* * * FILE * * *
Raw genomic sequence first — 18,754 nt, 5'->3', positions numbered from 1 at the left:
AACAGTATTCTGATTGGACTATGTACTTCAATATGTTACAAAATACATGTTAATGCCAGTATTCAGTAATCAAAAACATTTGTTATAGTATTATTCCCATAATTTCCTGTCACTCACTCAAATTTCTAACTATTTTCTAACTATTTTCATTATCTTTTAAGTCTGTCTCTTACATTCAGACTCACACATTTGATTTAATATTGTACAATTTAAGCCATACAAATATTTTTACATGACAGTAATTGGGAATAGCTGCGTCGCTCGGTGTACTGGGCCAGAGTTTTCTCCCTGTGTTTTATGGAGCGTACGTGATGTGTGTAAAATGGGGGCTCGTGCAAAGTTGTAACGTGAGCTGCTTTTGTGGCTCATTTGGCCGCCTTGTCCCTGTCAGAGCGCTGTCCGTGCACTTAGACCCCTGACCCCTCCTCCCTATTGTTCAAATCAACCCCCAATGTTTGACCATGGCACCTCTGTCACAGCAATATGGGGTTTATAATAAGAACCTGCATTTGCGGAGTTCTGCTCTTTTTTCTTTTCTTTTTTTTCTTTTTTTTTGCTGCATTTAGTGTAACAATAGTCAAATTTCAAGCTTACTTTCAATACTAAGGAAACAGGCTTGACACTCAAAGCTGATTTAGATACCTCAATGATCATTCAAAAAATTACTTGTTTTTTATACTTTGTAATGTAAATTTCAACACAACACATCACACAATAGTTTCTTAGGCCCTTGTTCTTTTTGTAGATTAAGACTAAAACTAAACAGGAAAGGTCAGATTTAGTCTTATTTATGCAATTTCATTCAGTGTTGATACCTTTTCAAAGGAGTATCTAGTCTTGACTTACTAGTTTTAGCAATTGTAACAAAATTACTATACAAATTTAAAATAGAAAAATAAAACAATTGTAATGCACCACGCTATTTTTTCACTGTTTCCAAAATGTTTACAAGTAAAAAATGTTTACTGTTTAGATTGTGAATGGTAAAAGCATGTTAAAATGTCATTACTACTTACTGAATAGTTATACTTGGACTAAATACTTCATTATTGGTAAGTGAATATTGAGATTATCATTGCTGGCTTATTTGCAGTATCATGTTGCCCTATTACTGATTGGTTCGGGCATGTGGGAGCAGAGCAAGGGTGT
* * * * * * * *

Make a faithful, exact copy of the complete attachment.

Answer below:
Raw genomic sequence first — 18,754 nt, 5'->3', positions numbered from 1 at the left:
AACAGTATTCTGATTGGACTATGTACTTCAATATGTTACAAAATACATGTTAATGCCAGTATTCAGTAATCAAAAACATTTGTTATAGTATTATTCCCATAATTTCCTGTCACTCACTCAAATTTCTAACTATTTTCTAACTATTTTCATTATCTTTTAAGTCTGTCTCTTACATTCAGACTCACACATTTGATTTAATATTGTACAATTTAAGCCATACAAATATTTTTACATGACAGTAATTGGGAATAGCTGCGTCGCTCGGTGTACTGGGCCAGAGTTTTCTCCCTGTGTTTTATGGAGCGTACGTGATGTGTGTAAAATGGGGGCTCGTGCAAAGTTGTAACGTGAGCTGCTTTTGTGGCTCATTTGGCCGCCTTGTCCCTGTCAGAGCGCTGTCCGTGCACTTAGACCCCTGACCCCTCCTCCCTATTGTTCAAATCAACCCCCAATGTTTGACCATGGCACCTCTGTCACAGCAATATGGGGTTTATAATAAGAACCTGCATTTGCGGAGTTCTGCTCTTTTTTCTTTTCTTTTTTTTCTTTTTTTTTGCTGCATTTAGTGTAACAATAGTCAAATTTCAAGCTTACTTTCAATACTAAGGAAACAGGCTTGACACTCAAAGCTGATTTAGATACCTCAATGATCATTCAAAAAATTACTTGTTTTTTATACTTTGTAATGTAAATTTCAACACAACACATCACACAATAGTTTCTTAGGCCCTTGTTCTTTTTGTAGATTAAGACTAAAACTAAACAGGAAAGGTCAGATTTAGTCTTATTTATGCAATTTCATTCAGTGTTGATACCTTTTCAAAGGAGTATCTAGTCTTGACTTACTAGTTTTAGCAATTGTAACAAAATTACTATACAAATTTAAAATAGAAAAATAAAACAATTGTAATGCACCACGCTATTTTTTCACTGTTTCCAAAATGTTTACAAGTAAAAAATGTTTACTGTTTAGATTGTGAATGGTAAAAGCATGTTAAAATGTCATTACTACTTACTGAATAGTTATACTTGGACTAAATACTTCATTATTGGTAAGTGAATATTGAGATTATCATTGCTGGCTTATTTGCAGTATCATGTTGCCCTATTACTGATTGGTTCGGGCATGTGGGAGCAGAGCAAGGGTGT